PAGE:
Sometimes betting big on one name, or sector, is a strategy that can pay off in the long run. For Schwartz Investment Counsel, taking a gamble on oil stocks, and little-known Texas Pacific Land Corp. , helped the firm’s Schwartz Value Focused Fund ( RCMFX ) fund beat the odds in 2022 and surge more than 20% while the broader market took a beating. Part of that strategy hinges on finding names with high profit margins, high returns and those trading below their intrinsic value, explained Chief Investment Officer Tim Schwartz, who manages the midcap blend fund with his father and CEO George Schwartz. The fund isn’t tied to any index, nor does Schwartz try to mimic a specific sector weighting. Since 2016, it hasn’t claimed to be diversified. About 40% of the fund’s investments today are in energy, Schwartz said, with no bets on the consumer defensive and utilities sectors, according to Morningstar data. “We feel that if you want to outperform the average and outperform the index, you’ve got to look different than the index,” he said of the fund. A family focus Since opening in 1980 in Plymouth, Michigan, Schwartz Investment Counsel has blossomed into a 22-employee business with a satellite office in Florida managed by Tim Schwartz. The firm manages about $3 billion in assets, the majority of which is in the firm’s Ave Maria Mutual Funds, geared toward high net worth individuals and Catholic institutions, with a focus on investing in companies supporting Catholic principles, Schwartz explained. In the more than four-decades since its launch, Schwartz and his siblings have joined their father in the business, serving in a range of different roles. A big bet on energy stocks Key to RCMFX’s recent success is its sizeable bet on energy stocks and Texas Pacific Land, which accounted for almost 28% of the $55 million portfolio at the end of November, according to Morningstar. Why make such a large bet on one stock? Schwartz’s history in Texas Pacific Land dates back to 2016. Then a trust, many people steered clear of the large Texas land owner, which owns land often used for oil and gas drilling, and traded at around $150 a share. But sentiment shifted in 2020, when the company announced plans to become a corporation, Schwartz said. Following the announcement, shares took off, surging more than 500% since approval of the reorganization plans broke. Last year alone the stock soared nearly 88%. TPL 5Y mountain Texas Pacific Land has surged more than 500% since approving plans to become a corporation Schwartz’s bet on Texas Pacific Land rests on its high margins, after-tax operating margins, and, more importantly, the “pure profit” royalties it gains when traditional oil companies drill, he said. “We’re gonna own it for the next 5, 10, 20 years,” Schwartz said. “We think it’s just an exceptional company, extremely unique, and a company that we want to own for a very long time.” Schwartz’s bet on energy extends to a more traditional stake in Chevron , (4.3% of the fund) which he calls a premiere integrated oil and gas company. The fund has slightly smaller positions in companies with higher volatility but solid management teams, such as Pioneer Natural Resources (2.74%) and Devon Energy (2.65%). SLB , the former Schlumberger, accounted for 3% of the portfolio, according to Morningstar. Energy’s been on a tear in recent months amid the higher prices ushered in by the war in Ukraine. But Schwartz started accumulating energy stocks well before the latest rally, when crude oil plummeted during the pandemic. Schwartz expected only temporary declines in oil prices, viewing the slump as a chance to purchase companies with solid fundamentals and room to run. More than two years later, that approach has paid off handsomely. Looking outside of energy Along with energy, Schwartz finds value in the financial sector, making up more than 16% of the portfolio’s holdings, according to Morningstar, with sizeable bets on Intercontinental Exchange (5.11%) and CME Group (3.55%). Both stocks fell at least 25% in 2022, but Schwartz expects the exchanges to benefit from heightened commodity market volatility, high inflation and improved trading activity. Schwartz also recently began buying shares of luxury home furnishings retailer RH , which was battered in 2022, plummeting 50% and finishing the year about 64% off its all-time high. Shares bounced back somewhat in the third and fourth quarters, gaining 15.9% and 8.6%, respectively. The sharp decline in share price initially piqued Schwartz’s interest in the company, formerly known as Restoration Hardware, now making up about 5% of the fund. He viewed the 2022 decline as a one-of-a-kind opportunity to buy a well-run retail franchise, and Berkshire Hathaway’s stake in the company, now at 10%, only endorsed his view. “A lot of people had thrown in the towel and it was out of favor, and so those are the kinds of opportunities that we’re always on the lookout for,” he said. Looking ahead, Schwartz remains optimistic about his stock-picking perspective, even though many 2022 problems, including inflation and Federal Reserve monetary policy, will continue to dominate the 2023 landscape. “We’re not too concerned about the macro picture,” Schwartz said. “We consider it, but we’re more more focused on doing a bottom up analysis on companies, and we think the companies that we own are going to benefit regardless of the macro environment.” The fund holds almost 17% of assets in cash, charges an adjusted expense ratio of 1.25% and is rated four stars by Morningstar. Schwartz Value returned 21.3% annually over the past three years and 13.15% a year over the past five, landing it in the top 1% percentile among similar funds.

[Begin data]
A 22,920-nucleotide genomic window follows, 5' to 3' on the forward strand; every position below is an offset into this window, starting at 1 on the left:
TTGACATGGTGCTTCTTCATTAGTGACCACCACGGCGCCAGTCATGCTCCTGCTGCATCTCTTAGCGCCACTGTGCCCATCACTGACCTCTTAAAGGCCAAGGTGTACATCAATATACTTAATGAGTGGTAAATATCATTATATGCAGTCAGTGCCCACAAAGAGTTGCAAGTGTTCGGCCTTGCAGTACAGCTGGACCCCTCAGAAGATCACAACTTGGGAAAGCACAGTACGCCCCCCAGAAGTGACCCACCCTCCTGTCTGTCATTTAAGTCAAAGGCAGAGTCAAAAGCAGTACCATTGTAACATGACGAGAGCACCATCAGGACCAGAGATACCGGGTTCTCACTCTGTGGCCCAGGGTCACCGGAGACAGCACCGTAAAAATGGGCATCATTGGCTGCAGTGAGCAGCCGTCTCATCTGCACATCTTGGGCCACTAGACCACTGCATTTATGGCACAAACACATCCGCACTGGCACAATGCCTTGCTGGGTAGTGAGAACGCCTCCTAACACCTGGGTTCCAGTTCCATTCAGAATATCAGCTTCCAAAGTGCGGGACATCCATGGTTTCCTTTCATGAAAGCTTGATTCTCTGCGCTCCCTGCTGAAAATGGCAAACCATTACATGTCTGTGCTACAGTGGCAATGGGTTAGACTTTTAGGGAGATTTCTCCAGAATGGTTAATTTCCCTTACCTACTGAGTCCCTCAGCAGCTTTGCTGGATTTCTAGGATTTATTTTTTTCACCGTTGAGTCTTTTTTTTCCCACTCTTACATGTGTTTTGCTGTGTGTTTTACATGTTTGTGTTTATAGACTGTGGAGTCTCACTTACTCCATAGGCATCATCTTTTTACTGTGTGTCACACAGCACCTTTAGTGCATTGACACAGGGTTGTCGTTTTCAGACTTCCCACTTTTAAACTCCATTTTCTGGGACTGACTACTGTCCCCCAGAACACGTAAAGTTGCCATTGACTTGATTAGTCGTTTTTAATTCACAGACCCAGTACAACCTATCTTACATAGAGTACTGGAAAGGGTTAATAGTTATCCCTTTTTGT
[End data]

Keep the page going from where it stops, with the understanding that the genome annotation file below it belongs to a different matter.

view original post